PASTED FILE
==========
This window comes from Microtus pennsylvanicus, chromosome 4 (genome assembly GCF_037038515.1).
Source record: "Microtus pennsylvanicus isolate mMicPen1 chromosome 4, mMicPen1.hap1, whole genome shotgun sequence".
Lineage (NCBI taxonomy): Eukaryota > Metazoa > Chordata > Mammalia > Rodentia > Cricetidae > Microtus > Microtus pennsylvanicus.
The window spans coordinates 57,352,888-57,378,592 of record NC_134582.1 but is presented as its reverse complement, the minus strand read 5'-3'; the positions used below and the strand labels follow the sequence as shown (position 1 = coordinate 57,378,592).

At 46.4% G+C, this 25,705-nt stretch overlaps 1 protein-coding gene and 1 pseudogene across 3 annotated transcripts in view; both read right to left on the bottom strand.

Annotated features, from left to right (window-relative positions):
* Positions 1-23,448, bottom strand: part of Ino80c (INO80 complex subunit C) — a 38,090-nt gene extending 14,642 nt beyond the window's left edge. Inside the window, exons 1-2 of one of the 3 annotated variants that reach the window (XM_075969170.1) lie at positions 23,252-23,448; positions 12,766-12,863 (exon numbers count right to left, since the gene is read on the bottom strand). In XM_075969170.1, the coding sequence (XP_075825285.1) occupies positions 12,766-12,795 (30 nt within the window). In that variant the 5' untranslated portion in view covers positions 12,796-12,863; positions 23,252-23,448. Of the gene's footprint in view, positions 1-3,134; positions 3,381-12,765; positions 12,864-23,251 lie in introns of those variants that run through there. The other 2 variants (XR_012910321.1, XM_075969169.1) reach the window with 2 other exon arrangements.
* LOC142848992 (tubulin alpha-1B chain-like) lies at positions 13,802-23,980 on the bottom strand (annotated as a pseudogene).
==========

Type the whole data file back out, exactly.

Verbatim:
This window comes from Microtus pennsylvanicus, chromosome 4 (genome assembly GCF_037038515.1).
Source record: "Microtus pennsylvanicus isolate mMicPen1 chromosome 4, mMicPen1.hap1, whole genome shotgun sequence".
Lineage (NCBI taxonomy): Eukaryota > Metazoa > Chordata > Mammalia > Rodentia > Cricetidae > Microtus > Microtus pennsylvanicus.
The window spans coordinates 57,352,888-57,378,592 of record NC_134582.1 but is presented as its reverse complement, the minus strand read 5'-3'; the positions used below and the strand labels follow the sequence as shown (position 1 = coordinate 57,378,592).

At 46.4% G+C, this 25,705-nt stretch overlaps 1 protein-coding gene and 1 pseudogene across 3 annotated transcripts in view; both read right to left on the bottom strand.

Annotated features, from left to right (window-relative positions):
* Positions 1-23,448, bottom strand: part of Ino80c (INO80 complex subunit C) — a 38,090-nt gene extending 14,642 nt beyond the window's left edge. Inside the window, exons 1-2 of one of the 3 annotated variants that reach the window (XM_075969170.1) lie at positions 23,252-23,448; positions 12,766-12,863 (exon numbers count right to left, since the gene is read on the bottom strand). In XM_075969170.1, the coding sequence (XP_075825285.1) occupies positions 12,766-12,795 (30 nt within the window). In that variant the 5' untranslated portion in view covers positions 12,796-12,863; positions 23,252-23,448. Of the gene's footprint in view, positions 1-3,134; positions 3,381-12,765; positions 12,864-23,251 lie in introns of those variants that run through there. The other 2 variants (XR_012910321.1, XM_075969169.1) reach the window with 2 other exon arrangements.
* LOC142848992 (tubulin alpha-1B chain-like) lies at positions 13,802-23,980 on the bottom strand (annotated as a pseudogene).